A Danish City’s Strategy for Repelling Muslim Refugees: Eat More Pork

The Randers city council made dishes made from pork—forbidden for strict Muslims—mandatory for all regional menus.

Thousands show their support for refugees in front of the Danish Parliament at Christiansborg Palace in Copenhagen on Oct. 6, 2015, after the Danish government tightened rules for asylum seekers. (Photo: Soeren Bidstrup/Scanpix Denmark/Reuters)

Jan 24, 2016· 2 MIN READ
TakePart editorial fellow Nicole Mormann covers a variety of topics, including social justice, entertainment, and environment.

Danish politicians in Randers are waging a citywide food fight against Muslim refugees and their children.

On Thursday, city council members mandated that municipal menus—including those of schools and day care centers—must add pork to their lists. It’s a move that’s being criticized as an attack on refugees, considering many are Muslim and can’t eat pork products for religious reasons. But Randers politicians insist it’s a way for them to preserve one of the country’s biggest food traditions.

One council member said Thursday’s decision comes after complaints of too many “concessions” being made for those—namely Muslims—who don’t consume pork.

“The signal we want to send here is that if you’re a Muslim and you plan to come to Randers, don’t expect you can impose eating habits on others. Pork here is on an equal footing with other food,” city council member Frank Noergaard told The Associated Press. Noergaard is also a member of the anti-immigration, populist group that proposed the menu mandate, the Danish People’s Party.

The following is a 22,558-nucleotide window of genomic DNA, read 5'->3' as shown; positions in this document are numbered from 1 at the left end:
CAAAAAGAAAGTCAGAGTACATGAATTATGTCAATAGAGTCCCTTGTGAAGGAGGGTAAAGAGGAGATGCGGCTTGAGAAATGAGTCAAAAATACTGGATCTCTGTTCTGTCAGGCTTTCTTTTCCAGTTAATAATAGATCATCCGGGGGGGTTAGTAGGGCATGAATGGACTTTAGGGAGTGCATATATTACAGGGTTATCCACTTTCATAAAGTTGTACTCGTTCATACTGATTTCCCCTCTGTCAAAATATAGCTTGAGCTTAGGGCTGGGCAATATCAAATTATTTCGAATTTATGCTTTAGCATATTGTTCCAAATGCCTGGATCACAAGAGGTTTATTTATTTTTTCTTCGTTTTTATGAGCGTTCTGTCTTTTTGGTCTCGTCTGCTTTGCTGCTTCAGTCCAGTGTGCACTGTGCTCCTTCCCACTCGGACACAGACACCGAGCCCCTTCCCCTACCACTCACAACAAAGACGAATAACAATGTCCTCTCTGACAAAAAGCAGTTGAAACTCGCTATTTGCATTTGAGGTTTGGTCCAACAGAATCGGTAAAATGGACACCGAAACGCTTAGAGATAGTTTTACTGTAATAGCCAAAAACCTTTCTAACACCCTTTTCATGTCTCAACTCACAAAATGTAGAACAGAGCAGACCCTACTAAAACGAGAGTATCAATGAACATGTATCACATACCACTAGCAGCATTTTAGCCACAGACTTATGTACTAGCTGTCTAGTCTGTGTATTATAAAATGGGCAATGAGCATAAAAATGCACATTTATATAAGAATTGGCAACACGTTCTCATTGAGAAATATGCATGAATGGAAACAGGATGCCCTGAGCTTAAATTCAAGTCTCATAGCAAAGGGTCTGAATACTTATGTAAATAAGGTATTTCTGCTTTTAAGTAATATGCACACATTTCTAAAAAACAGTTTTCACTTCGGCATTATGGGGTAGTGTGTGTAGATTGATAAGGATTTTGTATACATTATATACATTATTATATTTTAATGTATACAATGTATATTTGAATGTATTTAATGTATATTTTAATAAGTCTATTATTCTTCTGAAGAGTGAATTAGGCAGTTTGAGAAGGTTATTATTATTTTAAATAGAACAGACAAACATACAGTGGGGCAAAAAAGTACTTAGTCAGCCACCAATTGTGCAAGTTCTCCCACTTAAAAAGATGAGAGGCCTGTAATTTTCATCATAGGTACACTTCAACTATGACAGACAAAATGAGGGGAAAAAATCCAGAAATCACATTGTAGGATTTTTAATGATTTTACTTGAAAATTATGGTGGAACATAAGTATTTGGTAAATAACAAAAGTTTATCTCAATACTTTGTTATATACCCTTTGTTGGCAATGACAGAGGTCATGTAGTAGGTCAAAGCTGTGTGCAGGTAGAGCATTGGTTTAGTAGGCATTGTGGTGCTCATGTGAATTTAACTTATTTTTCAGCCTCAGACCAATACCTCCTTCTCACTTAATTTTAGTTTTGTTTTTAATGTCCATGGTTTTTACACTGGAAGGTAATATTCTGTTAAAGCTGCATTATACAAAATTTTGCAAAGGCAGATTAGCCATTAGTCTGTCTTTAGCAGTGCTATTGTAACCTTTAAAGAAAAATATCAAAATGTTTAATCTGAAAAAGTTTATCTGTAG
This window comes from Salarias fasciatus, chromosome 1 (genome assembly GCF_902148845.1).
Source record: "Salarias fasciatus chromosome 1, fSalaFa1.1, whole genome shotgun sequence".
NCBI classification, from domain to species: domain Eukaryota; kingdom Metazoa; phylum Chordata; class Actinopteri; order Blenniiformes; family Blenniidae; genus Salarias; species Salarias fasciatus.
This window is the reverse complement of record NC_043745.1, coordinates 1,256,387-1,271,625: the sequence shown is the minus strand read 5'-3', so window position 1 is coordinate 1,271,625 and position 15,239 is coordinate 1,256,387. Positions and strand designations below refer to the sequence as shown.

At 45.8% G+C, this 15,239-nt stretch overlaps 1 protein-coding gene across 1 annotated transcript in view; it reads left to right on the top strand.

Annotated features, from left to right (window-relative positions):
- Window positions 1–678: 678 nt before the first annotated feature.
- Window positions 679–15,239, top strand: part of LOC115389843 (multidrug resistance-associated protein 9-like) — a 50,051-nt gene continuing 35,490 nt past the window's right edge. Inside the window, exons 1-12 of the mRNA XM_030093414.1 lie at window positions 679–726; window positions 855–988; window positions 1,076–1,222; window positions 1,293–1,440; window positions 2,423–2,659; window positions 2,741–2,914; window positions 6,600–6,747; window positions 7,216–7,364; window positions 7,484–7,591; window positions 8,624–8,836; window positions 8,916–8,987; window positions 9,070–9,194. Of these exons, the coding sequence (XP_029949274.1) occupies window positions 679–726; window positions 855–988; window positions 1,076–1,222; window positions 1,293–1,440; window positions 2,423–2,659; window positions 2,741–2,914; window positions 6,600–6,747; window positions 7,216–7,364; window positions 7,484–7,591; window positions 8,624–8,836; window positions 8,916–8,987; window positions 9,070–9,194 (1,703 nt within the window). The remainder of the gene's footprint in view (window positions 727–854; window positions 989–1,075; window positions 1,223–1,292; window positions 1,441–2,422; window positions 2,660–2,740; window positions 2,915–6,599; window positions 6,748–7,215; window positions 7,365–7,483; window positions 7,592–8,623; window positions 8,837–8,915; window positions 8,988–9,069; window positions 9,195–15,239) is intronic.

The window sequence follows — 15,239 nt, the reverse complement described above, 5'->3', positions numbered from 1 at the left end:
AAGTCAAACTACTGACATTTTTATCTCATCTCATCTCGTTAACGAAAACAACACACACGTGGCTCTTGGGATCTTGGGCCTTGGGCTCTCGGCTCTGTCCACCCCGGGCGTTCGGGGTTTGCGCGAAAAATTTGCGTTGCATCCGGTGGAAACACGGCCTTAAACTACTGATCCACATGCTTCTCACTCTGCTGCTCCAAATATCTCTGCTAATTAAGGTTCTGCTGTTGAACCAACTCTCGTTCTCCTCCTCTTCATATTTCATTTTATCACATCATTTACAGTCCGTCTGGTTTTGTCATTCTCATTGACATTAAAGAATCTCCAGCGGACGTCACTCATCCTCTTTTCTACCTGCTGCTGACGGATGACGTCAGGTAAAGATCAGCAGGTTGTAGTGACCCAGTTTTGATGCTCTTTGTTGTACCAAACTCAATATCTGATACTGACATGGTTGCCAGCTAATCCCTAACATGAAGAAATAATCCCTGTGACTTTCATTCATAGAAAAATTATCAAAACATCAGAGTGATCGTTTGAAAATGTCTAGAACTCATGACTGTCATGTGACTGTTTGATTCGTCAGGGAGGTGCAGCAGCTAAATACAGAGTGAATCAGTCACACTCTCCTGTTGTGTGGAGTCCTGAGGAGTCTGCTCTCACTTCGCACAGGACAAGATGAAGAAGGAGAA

Denmark is one of the world’s largest pork exporters, producing about 28 million pigs annually. For more than a century, much of the economy has relied on its trade and production. It makes up nearly half of the country’s agricultural exports and 5 percent of overall exports.

The news of Randers’ citywide pork policy comes after the Danish parliament passed a resolution that forces the government to build state-funded settlements for refugees on the outskirts of its cities. The deadline is set for March.

Many migrants living in camps inside the city oppose the proposal, saying the government-erected villages could create ghettos and further separate refugees from the rest of the country.

“Isolating us in refugee villages, with no proper contact with Danes, poor opportunities to learn Danish and get a job, will have major consequences,” a refugee named Fitwi told a Danish newspaper.

Danish lawmakers are taking measures to crack down on the current immigration policy. The effects of such, if passed, would mean asylum seekers wouldn’t be able to reunite with family members for years and must hand over their valuables for housing and food expenditures.

The government is in the process of finalizing a bill that would allow enforcement officers to legally confiscate up to $1,450 in refugees’ cash and belongings, though sentimental valuables like wedding rings are off the table. A decision will be made on Jan. 26.

Though Denmark accepted a record 20,000 asylum seekers last year, opposition to allowing refugees to enter the nation has increased since then. According to Reuters, a recent poll found that 37 percent of Danish people are against the idea of accepting more refugees. The percentage is said to have doubled since September.

Human rights groups are trying to convince government officials to reject upcoming immigration policy proposals, as they may infringe upon worldwide human rights laws.

“The international community must call Denmark out as it enters a race to the bottom,” Gauri van Gulik, Amnesty International’s deputy director for Europe and Central Asia, told Reuters. “Denmark was one of the first champions of the Refugee Convention, but its government is now brazenly creating blocks to the well-being and safety of refugee families.”